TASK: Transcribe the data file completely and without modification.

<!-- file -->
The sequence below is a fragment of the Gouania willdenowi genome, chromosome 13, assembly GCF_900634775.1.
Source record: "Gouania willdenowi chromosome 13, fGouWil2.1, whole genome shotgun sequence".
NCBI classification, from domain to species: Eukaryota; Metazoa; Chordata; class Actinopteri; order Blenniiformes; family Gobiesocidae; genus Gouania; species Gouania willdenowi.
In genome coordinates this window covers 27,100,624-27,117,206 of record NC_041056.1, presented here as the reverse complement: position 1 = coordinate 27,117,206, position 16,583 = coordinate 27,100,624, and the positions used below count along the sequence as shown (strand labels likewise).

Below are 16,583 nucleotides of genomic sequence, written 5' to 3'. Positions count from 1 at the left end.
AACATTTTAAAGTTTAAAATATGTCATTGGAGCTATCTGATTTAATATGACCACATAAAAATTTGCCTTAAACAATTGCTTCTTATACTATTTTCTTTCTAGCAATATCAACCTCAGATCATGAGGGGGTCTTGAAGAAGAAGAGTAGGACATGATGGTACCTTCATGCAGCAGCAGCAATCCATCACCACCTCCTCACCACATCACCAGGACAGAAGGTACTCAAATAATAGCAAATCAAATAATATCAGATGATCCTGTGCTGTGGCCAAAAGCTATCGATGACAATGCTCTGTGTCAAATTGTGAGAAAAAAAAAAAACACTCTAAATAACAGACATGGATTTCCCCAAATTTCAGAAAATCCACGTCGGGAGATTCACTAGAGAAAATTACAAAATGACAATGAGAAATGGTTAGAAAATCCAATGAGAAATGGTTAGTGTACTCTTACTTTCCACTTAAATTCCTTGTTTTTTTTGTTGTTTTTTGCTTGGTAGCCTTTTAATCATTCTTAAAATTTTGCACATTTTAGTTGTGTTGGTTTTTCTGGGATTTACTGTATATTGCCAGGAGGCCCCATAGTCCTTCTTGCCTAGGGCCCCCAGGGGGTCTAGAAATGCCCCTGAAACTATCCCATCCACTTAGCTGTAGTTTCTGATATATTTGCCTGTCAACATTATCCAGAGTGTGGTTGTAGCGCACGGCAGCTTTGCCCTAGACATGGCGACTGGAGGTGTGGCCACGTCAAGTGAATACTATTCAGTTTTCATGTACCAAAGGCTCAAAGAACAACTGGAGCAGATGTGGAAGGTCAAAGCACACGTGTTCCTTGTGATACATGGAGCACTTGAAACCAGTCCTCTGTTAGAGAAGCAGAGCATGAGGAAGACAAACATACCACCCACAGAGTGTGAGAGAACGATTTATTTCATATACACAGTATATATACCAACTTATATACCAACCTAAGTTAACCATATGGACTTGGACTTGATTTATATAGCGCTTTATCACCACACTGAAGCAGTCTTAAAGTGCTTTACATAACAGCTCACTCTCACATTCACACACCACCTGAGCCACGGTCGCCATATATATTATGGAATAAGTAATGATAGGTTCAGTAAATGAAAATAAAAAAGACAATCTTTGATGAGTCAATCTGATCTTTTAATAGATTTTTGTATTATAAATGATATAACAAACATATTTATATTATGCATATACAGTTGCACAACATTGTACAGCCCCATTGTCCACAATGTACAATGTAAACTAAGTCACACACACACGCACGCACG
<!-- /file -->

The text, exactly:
The sequence below is a fragment of the Gouania willdenowi genome, chromosome 13, assembly GCF_900634775.1.
Source record: "Gouania willdenowi chromosome 13, fGouWil2.1, whole genome shotgun sequence".
NCBI classification, from domain to species: Eukaryota; Metazoa; Chordata; class Actinopteri; order Blenniiformes; family Gobiesocidae; genus Gouania; species Gouania willdenowi.
In genome coordinates this window covers 27,100,624-27,117,206 of record NC_041056.1, presented here as the reverse complement: position 1 = coordinate 27,117,206, position 16,583 = coordinate 27,100,624, and the positions used below count along the sequence as shown (strand labels likewise).

Below are 16,583 nucleotides of genomic sequence, written 5' to 3'. Positions count from 1 at the left end.
AACATTTTAAAGTTTAAAATATGTCATTGGAGCTATCTGATTTAATATGACCACATAAAAATTTGCCTTAAACAATTGCTTCTTATACTATTTTCTTTCTAGCAATATCAACCTCAGATCATGAGGGGGTCTTGAAGAAGAAGAGTAGGACATGATGGTACCTTCATGCAGCAGCAGCAATCCATCACCACCTCCTCACCACATCACCAGGACAGAAGGTACTCAAATAATAGCAAATCAAATAATATCAGATGATCCTGTGCTGTGGCCAAAAGCTATCGATGACAATGCTCTGTGTCAAATTGTGAGAAAAAAAAAAAACACTCTAAATAACAGACATGGATTTCCCCAAATTTCAGAAAATCCACGTCGGGAGATTCACTAGAGAAAATTACAAAATGACAATGAGAAATGGTTAGAAAATCCAATGAGAAATGGTTAGTGTACTCTTACTTTCCACTTAAATTCCTTGTTTTTTTTGTTGTTTTTTGCTTGGTAGCCTTTTAATCATTCTTAAAATTTTGCACATTTTAGTTGTGTTGGTTTTTCTGGGATTTACTGTATATTGCCAGGAGGCCCCATAGTCCTTCTTGCCTAGGGCCCCCAGGGGGTCTAGAAATGCCCCTGAAACTATCCCATCCACTTAGCTGTAGTTTCTGATATATTTGCCTGTCAACATTATCCAGAGTGTGGTTGTAGCGCACGGCAGCTTTGCCCTAGACATGGCGACTGGAGGTGTGGCCACGTCAAGTGAATACTATTCAGTTTTCATGTACCAAAGGCTCAAAGAACAACTGGAGCAGATGTGGAAGGTCAAAGCACACGTGTTCCTTGTGATACATGGAGCACTTGAAACCAGTCCTCTGTTAGAGAAGCAGAGCATGAGGAAGACAAACATACCACCCACAGAGTGTGAGAGAACGATTTATTTCATATACACAGTATATATACCAACTTATATACCAACCTAAGTTAACCATATGGACTTGGACTTGATTTATATAGCGCTTTATCACCACACTGAAGCAGTCTTAAAGTGCTTTACATAACAGCTCACTCTCACATTCACACACCACCTGAGCCACGGTCGCCATATATATTATGGAATAAGTAATGATAGGTTCAGTAAATGAAAATAAAAAAGACAATCTTTGATGAGTCAATCTGATCTTTTAATAGATTTTTGTATTATAAATGATATAACAAACATATTTATATTATGCATATACAGTTGCACAACATTGTACAGCCCCATTGTCCACAATGTACAATGTAAACTAAGTCACACACACACGCACGCACG